Great cities continue -- as they always have -- to inspire great literature. They take on garbs, filling out, becoming characters by themselves, often driving much of a plot. Which is why tracking down books inspired by Mumbai isn't hard at all.
Live here long enough and you won't be able to get the city out of your system either.
A very good place to start, on this list where Mumbai is the muse, is Kiran Nagarkar's Ravan And Eddie. He started with a screenplay, apparently, but finished with this -- a much underestimated, extremely enjoyable novel. It documents the lives of two boys, Hindu and Catholic, growing up in CWD Chawl number 17, back in the 1950s, when Mumbai was Bombay.
Ravan has a role to play in the death of Eddie's father and, with this thread binding them, the two live bittersweet, parallel lives. There are hilarious anecdotes, colourful people, random digressions on human nature and a great many dysfunctional families spread across its pages. What the novel captures effortlessly, however, is the concept of time and space in a chawl, those much-maligned kholis that have given Mumbai much of its character. The cultural differences that abound in CWD Chawl are evocatively sketched, and there are all kinds of eccentrics, beliefs and rituals, much like the ones you would still find if you were to stop by a chawl today.
Then there's Beach Boy, Ardashir Vakil's homage to his own past.
'Generosity is often spiked,' says Cyrus Readymoney, referring to the snide comments he has to endure at homes he visits for free lunches. The eight-year-old Parsi narrator documents his life and times, and those of his family, friends and neighbours -- his servant Bhagwan, the friendly Krishnans next door, a mysterious Maharani, the funny Mrs Verma. Seeping through their tales is the spirit of another era, a time before Mumbai was taken over by nuclear families who socialised by appointment only.
This is a close look at the upper middle class, a coming of age tale, and a very readable sociological study -- all rolled into one. Readymoney's problems at school echo many of our own, and his talent for observation manages to draw more than a few smiles. And yes, there's the sea, caressing Mumbai as it always has.
The city also plays a huge role in another huge novel. Try and picture Rushdie's Midnight's Children without it. Consider the plot -- Hindu and Muslim babies switched at a hospital soon after birth. If that isn't born of Bollywood, what is? I once considered reading the book aloud to a few schoolchildren. For them, I realised, Rushdie's fantastical worldview wouldn't call for a gigantic leap of faith. The line between realism and magic realism, for Mumbai's children, is slim.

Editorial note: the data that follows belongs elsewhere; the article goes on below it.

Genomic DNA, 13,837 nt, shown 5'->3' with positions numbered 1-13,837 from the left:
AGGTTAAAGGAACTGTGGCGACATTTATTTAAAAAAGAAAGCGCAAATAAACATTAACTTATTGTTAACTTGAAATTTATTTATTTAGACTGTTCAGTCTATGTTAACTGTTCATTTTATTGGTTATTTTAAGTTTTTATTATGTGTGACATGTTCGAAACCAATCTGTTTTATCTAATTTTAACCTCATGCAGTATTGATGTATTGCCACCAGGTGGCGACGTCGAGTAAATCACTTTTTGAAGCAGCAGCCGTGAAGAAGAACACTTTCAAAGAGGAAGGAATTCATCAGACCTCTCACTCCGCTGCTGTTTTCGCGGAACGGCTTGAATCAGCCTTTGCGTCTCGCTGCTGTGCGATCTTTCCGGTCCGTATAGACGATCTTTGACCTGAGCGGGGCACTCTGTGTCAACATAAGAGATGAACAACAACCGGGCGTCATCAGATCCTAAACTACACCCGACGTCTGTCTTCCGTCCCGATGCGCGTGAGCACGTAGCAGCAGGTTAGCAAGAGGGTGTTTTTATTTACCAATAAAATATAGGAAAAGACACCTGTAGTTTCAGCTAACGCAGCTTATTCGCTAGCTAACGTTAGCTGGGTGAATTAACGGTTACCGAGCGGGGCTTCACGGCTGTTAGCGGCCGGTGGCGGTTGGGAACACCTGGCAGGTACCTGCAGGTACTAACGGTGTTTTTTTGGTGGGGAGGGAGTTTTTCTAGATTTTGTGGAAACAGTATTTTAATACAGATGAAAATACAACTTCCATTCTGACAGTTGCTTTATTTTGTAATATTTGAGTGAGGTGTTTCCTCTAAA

That said, if you haven't read this winner of the 1993 Booker of Bookers yet, please, please do. It continues, years after publication, to offer prose that is often unpredictable, yet always beautiful. Rushdie uses the English language much like a trapeze artist his ropes. There are dips, stunning wordplay, a lot of punning, nutty rhymes, Bambaiyya Hindi -- the works. We may not immediately identify with Saleem Sinai. By the time he's done with us though, you won't stop thinking about him for quite a while.
Next stop: Tales From Firozsha Baag, courtesy Rohinton Mistry. Through 11 stories from a Parsi colony in Mumbai, Mistry takes you to the heart of a community, lighting up the quasi-mysterious space in which they dwell in various pockets of the city. Through the tales of Najamai, the only refrigerator-owner, young Kersi, Rustomji the killjoy and Jaykaylee the ayah, we are confronted with facets of humanity -- rich, vibrant -- common to all of Mumbai's communities. That apartment building, then, becomes a microcosm of the city it calls home. Its tenants are like the rest of us -- Mumbai's masses.
Finally, Baumgartner's Bombay. Anita Desai's story of Hugo Baumgartner, from Berlin to Kolkata to Bombay. We join Baumgartner in the evening of his life, accepting all the tricks of fate life has dealt him. What makes this novel poignant is Desai's ability to describe the feeling of 'otherness,' the sense of not belonging that constantly haunts her protagonist. Until a debauched German hippie shows up.
There are other tales, of course, and other characters as much in love with the city as their creators. Vikram Chandra's Love And Longing In Bombay -- stories spun by his narrator Mr Subramaniam from a bar called Fisherman's Rest, off Sasoon Dock.
There's Eunice de Souza's Dangerlok -- a powerful, acerbic look at the petty politics constantly at work in the big city. H R F Keating's stories about a Mumbai cop -- his Inspector Ghote mysteries.
And a relatively new addition, Gregory David Roberts' Shantaram, steeped in the slums of Dharavi, and jargon from the underworld.
Multifaceted tales, all. Like the city that fathered them.
Image: Rajesh Karkera